Abusers don’t come with warning labels.
Abusers don’t hit you on the first date. They don’t write “I will humiliate and belittle you” on their Tinder profiles. They don’t wear “I break things to intimidate my partner” t-shirts. People don’t get trapped in damaging relationships because they saw an abuser coming from 20 yards away and decided “I’m going to date that person anyway”. That’s not how any of this works.
In the beginning, abusers can be some of the most thoughtful, attentive people you’ll ever meet. They’re obsessed with you; that’s what makes them so toxic and deadly as time goes on. Abusers buy you flowers. They remember your birthday. They remember to text you “good morning” and “good night”. They listen to your problems, confide in you and share silly inside jokes. They can keep that “loving, doting partner and best friend” mask in place for months or years if they have to.
So the first time they scream at you or hit you, you don’t see an abuser. You see your best friend, your confidante, the person who brought you soup when you were sick and always laughs at your stories about your nutty coworker. You tell yourself they just had a bad day. Maybe they were tired, sick, hungry, or under a lot of stress. You know them. You’ve made a life with them. And they’re so sorry and so ashamed of what they did. This isn’t who they are.
And so things go back to back to normal for a while. Wonderful, even. This is still one of the best relationships you’ve ever been in, even counting that one incident. You go back to date nights, cozy nights in and 5-hour-long conversations that feel effortless.
And then it happens again.
And you still don’t see an abuser. You see the person who means the most to you in the whole world. You decide that maybe they’re just struggling. Maybe they have mental health issues. They’ve told you every horrible thing that’s ever happened to them as a child, and maybe it has something to do with that. But either way, they’re not an abuser. Not yet. They’re just a person who needs you more than ever.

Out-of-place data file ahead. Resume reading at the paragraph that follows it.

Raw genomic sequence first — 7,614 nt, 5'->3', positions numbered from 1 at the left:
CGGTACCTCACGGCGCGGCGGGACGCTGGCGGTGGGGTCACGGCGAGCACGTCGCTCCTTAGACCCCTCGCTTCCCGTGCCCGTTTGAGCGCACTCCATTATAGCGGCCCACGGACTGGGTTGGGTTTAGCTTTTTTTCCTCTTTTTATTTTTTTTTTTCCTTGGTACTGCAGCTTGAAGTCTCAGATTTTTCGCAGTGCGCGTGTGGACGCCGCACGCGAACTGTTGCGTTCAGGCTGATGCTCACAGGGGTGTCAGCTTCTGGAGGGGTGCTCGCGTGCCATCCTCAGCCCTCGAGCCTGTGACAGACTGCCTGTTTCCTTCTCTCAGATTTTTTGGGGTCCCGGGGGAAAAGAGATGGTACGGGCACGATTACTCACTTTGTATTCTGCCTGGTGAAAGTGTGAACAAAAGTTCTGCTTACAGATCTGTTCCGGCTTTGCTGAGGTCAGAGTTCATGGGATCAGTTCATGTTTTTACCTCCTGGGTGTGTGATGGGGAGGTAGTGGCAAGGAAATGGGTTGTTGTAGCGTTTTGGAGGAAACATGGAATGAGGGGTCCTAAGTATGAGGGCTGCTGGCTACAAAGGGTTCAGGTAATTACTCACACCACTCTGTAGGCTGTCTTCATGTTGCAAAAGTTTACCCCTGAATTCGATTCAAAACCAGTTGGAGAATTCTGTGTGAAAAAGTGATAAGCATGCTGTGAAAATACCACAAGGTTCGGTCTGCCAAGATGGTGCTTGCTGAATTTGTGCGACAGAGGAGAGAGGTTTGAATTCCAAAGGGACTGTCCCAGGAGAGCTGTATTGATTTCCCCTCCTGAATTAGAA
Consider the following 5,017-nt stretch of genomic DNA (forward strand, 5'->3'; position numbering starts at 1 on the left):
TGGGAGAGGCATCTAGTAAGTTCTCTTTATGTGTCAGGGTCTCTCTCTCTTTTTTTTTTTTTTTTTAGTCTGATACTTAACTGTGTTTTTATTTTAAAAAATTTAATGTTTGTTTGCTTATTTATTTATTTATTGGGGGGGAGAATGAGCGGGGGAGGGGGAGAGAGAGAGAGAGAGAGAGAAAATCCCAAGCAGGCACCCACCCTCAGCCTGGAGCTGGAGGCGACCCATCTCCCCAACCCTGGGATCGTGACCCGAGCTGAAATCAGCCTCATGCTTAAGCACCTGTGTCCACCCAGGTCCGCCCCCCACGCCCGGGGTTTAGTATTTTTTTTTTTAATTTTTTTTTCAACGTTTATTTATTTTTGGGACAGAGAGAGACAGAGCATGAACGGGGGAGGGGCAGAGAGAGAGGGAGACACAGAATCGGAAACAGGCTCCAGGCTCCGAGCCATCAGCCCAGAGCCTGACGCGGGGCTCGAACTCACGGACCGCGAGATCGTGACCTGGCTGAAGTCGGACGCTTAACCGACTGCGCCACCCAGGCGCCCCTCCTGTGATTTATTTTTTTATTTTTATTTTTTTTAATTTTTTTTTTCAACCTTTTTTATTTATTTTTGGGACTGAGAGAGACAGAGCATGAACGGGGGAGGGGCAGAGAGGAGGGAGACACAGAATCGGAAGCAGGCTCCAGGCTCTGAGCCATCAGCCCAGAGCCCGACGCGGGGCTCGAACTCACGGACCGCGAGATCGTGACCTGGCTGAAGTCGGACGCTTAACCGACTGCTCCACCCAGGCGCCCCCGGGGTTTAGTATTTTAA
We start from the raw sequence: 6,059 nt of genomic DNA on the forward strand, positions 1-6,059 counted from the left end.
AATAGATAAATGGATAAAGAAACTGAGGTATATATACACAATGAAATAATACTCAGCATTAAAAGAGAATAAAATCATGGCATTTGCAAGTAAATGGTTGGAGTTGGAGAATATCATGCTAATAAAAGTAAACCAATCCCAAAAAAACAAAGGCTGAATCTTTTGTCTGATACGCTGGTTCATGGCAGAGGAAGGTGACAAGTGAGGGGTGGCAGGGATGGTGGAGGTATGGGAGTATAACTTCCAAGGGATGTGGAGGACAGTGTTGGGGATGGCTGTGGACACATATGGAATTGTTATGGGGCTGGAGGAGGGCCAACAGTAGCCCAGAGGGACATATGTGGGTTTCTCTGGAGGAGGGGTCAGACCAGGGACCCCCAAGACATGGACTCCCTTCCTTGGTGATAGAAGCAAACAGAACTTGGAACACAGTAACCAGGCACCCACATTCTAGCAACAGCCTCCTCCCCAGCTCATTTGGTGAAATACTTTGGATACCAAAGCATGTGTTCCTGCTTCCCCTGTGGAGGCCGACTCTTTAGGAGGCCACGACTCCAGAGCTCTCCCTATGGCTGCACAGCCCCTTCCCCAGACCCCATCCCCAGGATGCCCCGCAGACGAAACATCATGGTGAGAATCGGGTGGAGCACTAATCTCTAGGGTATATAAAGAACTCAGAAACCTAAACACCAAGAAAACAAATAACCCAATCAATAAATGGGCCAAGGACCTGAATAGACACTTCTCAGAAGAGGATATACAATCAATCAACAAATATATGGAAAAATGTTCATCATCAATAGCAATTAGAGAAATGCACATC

Then things are good for a while. Then something bad happens. Then it’s good again. Then it’s bad. Good. Bad. Good. Bad. And every time it happens, it gets a little harder to get out. The time you’ve invested in the relationship goes up, and your self-esteem goes down. By the time you realize that, yes, the person you thought you knew is an Abuser with a capital A, you’re in deep. You’re a frog that stood in a pot of water so long it turned you into soup before you even noticed it was getting a little warm. But you didn’t ask for this. And you certainly didn’t know it was coming.
We have this image in our heads of what abusers must look like. We picture brawny men with low foreheads and stained white tank tops, screaming at their wives while they drink beer in front of the TV. We think they’re like wildlife, as if we could spot them with the help of a guidebook and know to stay far away from them. But they’re not. Abusers can be anyone. They can be female. They can be accomplished. They can be well-groomed. Queer. Politically far-left. Politically far-right. Artists. Athletic. Charitable. Intelligent. They can come from any walk of life, any spot on the gender spectrum, any religion, any background. It’s not the abused person’s fault for not spotting them - they can’t always be spotted. It’s the abuser’s fault for abusing.